• CI in the Journal
  • PC Buyer’s Guide

    by Wayne A. Thorp, CFA

    Each year, the editors of Computerized Investing offer their suggestions for those looking to buy a new PC for investment analysis, along with the most common computer-related tasks. They issued their recommendations in the November CI Online Exclusive, which is available at the Computerized Investing website (www.computerizedinvesting.com). If you are a subscriber to CI and do not receive our monthly e-newsletter, sign in to your account at AAII.com, go to the My Account area, and click on “Update My AAII E-Newsletters.” The monthly CI E-Newsletter arrives the first Friday of each month.

    Define Your Needs

    Before you begin looking for a new PC, it is a good idea to determine what you are looking to do with your computer and how much you are willing to spend. This will ensure you buy enough computing power to suit you for the next few years but do not spend more than you need to.

    Desktop or Laptop?

    The first choice you will want to make is whether you want a laptop or desktop computer. Unless you are cramped for space or need to use your computer in multiple locations, you are probably better off buying a desktop system. You generally get more “bang for your buck” with a desktop computer—pay less than for a laptop with similar features—and desktop systems are more easily upgraded down the line.

    Windows Versus Mac

    Today, the two most popular operating systems are Microsoft Windows and Mac OS X. Putting aside the discussion of which operating system is “better” or more secure, what most users are concerned about is whether Windows or Mac can run the software they wish to use, especially for investment analysis and tracking. With its overwhelming market share, the majority of investment software titles on the market today are for Windows.

    If you do buy a Mac, but still want to run Windows software, you can run Windows on a Mac using utilities such as Boot Camp, Parallels, or VMware Fusion. However, these still require the purchase of a Windows license.

    Recommended Systems

    Table 1 summarizes the recommended specifications for buying a desktop computer today that will allow you to perform the most common types of investment analysis and general-purpose computing tasks for the next few years.

      Windows Mac
    Operating System Windows 7 Home Premium Mac OS X Snow Leopard
    Processor 2.0+GHz AMD Athlon II X2, Phenom II X2; Intel Core 2 Duo, Core i3, or Core i5 3.06GHz Intel Core i3
    Memory 4G RAM 4G RAM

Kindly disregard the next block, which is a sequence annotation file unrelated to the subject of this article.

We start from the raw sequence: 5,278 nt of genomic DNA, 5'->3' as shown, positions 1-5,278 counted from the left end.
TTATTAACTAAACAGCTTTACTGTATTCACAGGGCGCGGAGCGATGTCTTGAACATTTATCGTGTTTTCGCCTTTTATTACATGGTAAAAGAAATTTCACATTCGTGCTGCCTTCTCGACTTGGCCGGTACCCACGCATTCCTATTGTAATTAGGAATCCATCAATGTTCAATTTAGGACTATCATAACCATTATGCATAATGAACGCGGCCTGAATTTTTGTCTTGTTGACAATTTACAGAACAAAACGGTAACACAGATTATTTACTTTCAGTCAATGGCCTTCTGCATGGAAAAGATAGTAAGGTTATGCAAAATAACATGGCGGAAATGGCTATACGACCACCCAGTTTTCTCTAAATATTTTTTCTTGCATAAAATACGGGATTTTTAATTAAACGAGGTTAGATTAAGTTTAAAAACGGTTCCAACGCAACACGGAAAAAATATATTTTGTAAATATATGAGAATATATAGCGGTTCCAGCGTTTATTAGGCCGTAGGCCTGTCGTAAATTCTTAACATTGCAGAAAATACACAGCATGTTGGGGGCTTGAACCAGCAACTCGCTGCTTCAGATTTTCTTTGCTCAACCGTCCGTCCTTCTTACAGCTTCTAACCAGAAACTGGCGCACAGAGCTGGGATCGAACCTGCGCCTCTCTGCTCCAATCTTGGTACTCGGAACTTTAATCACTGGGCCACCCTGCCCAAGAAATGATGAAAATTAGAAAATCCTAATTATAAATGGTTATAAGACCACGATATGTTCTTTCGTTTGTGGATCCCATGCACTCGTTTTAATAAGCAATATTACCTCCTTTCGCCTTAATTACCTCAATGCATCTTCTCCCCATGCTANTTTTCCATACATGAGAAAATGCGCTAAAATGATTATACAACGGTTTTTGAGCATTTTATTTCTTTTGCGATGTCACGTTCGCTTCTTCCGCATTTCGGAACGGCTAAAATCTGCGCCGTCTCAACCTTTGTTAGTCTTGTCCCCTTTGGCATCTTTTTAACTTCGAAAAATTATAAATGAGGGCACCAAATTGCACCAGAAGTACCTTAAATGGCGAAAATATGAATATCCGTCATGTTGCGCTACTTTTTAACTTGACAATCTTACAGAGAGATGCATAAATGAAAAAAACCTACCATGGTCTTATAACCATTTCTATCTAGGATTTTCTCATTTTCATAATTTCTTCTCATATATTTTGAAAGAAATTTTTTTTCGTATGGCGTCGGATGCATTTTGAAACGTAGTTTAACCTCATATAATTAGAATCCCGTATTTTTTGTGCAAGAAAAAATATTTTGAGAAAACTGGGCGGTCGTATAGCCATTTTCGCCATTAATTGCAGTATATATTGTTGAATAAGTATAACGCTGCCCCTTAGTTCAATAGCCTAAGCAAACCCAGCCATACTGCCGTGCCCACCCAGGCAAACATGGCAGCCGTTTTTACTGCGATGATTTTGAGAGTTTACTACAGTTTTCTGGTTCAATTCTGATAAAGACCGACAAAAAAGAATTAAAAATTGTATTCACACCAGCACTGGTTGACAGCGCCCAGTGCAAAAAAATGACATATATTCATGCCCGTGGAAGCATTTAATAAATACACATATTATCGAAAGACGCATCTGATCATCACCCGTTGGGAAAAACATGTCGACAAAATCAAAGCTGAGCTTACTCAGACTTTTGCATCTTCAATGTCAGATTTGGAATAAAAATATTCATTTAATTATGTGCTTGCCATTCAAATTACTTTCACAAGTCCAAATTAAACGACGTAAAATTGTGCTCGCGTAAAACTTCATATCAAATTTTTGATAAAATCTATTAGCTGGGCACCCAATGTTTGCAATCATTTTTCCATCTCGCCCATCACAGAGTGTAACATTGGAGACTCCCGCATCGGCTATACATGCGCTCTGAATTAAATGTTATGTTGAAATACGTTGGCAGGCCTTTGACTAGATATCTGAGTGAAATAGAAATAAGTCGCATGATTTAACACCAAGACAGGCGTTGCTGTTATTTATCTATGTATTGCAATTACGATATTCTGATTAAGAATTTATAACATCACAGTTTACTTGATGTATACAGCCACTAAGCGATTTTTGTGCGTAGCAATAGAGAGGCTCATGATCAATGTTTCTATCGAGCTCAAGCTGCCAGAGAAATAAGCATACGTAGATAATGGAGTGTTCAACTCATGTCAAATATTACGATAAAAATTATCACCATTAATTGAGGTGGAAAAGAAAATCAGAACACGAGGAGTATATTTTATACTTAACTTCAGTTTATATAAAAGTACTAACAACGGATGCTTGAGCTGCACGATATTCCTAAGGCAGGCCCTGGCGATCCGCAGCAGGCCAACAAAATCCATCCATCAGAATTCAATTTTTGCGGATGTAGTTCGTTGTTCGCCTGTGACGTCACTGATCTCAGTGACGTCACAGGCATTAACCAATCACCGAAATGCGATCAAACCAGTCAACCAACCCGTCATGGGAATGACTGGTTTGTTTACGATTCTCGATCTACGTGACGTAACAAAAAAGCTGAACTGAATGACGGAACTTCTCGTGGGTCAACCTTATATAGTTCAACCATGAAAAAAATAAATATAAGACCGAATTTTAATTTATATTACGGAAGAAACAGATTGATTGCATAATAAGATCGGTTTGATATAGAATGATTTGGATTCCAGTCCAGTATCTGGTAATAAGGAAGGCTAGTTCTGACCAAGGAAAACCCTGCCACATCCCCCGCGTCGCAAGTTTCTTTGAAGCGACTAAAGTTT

Hard Drive 500G 500G
    Video Card dedicated ATI or NVIDIA DirectX 10-capable graphics ATI  Radeon dedicated graphics
    Sound Card built-in audio built-in audio
    Network Adapter wired Ethernet wired Ethernet
    Monitor 22” widescreen LCD 21.5” widescreen LCD
    Price* $625 - $1,000 $1,199

    Technology is constantly evolving and advancing, so don’t be surprised that a system you buy today will quickly be relegated to second-class status in a matter of just a year or two. The systems we have recommended here should suit your needs for the next few years. However, the ultimate choice is yours to make.

    For a more detailed discussion of the choices that go into buying a new computer, be sure to read “Computerized Investing’s Annual PC Buyer’s Guide” at the CI website.

    Wayne A. Thorp, CFA is a vice president and the senior financial analyst at AAII and former editor of Computerized Investing. Follow him on Twitter at @WayneTAAII.


    Charles from PA posted over 5 years ago:

    I have been a member of AAII for a long time and am a Lifetime member. My working career was in commercial lending and my lifetime avocation has been in investing. While the Mac operating system may be more expensive at the outset, it is highly stable AND provides the flexibility to co-exist with Windows on a partitioned drive. I have a stable of PC which I am currently converting to Macs, as time and money permits. I see no reason why anyone would want to limit themselves to the Windows world when the Mac world offers ease of use, creativity, stability, security....just to name a few.

    I am quite disappointed that AAII has taken the rigid position of not supporting Mac with respect to Stock Investor Pro. IMHO, I think this represents hubris and lack of support to the membership. As an investor, just look to the price history of Apple vs Microsoft and I think it is easy to determine what the investing world thinks of the two companies.

    Lawrence from VT posted over 5 years ago:

    Charles... I concur on all counts. However, I've found that the screening tools available at Fidelity.com are more than adequate for most AAII stock screens, and the act of translating the stock screens to the Fidelity tools allows one to gain an understanding of the underlying screen.

    I've had the best luck with ETFs, and use the Fidelity ETF tools extensively. They compare favorably with the online tools discussed in the most recent CI, and after looking at the CI suggestions I see no reason to change.

    I've given up on Windows for my own use; the only Windows program I miss now is Visio. Otherwise, the stability and simplicity of the Mac is unbeatable... I can spend time actually working with my Mac instead loosing minutes or hours each day waiting for dozens of updates, or tracking down viruses and trojans on my Windows machines.

    I subscribed to Stock Investor Pro some years ago, when it was based on the Microsoft FoxPro database. I don't know if it has been changed since, but that was a Windows-only platform, and would not have been easy to change without a substantial rewrite.

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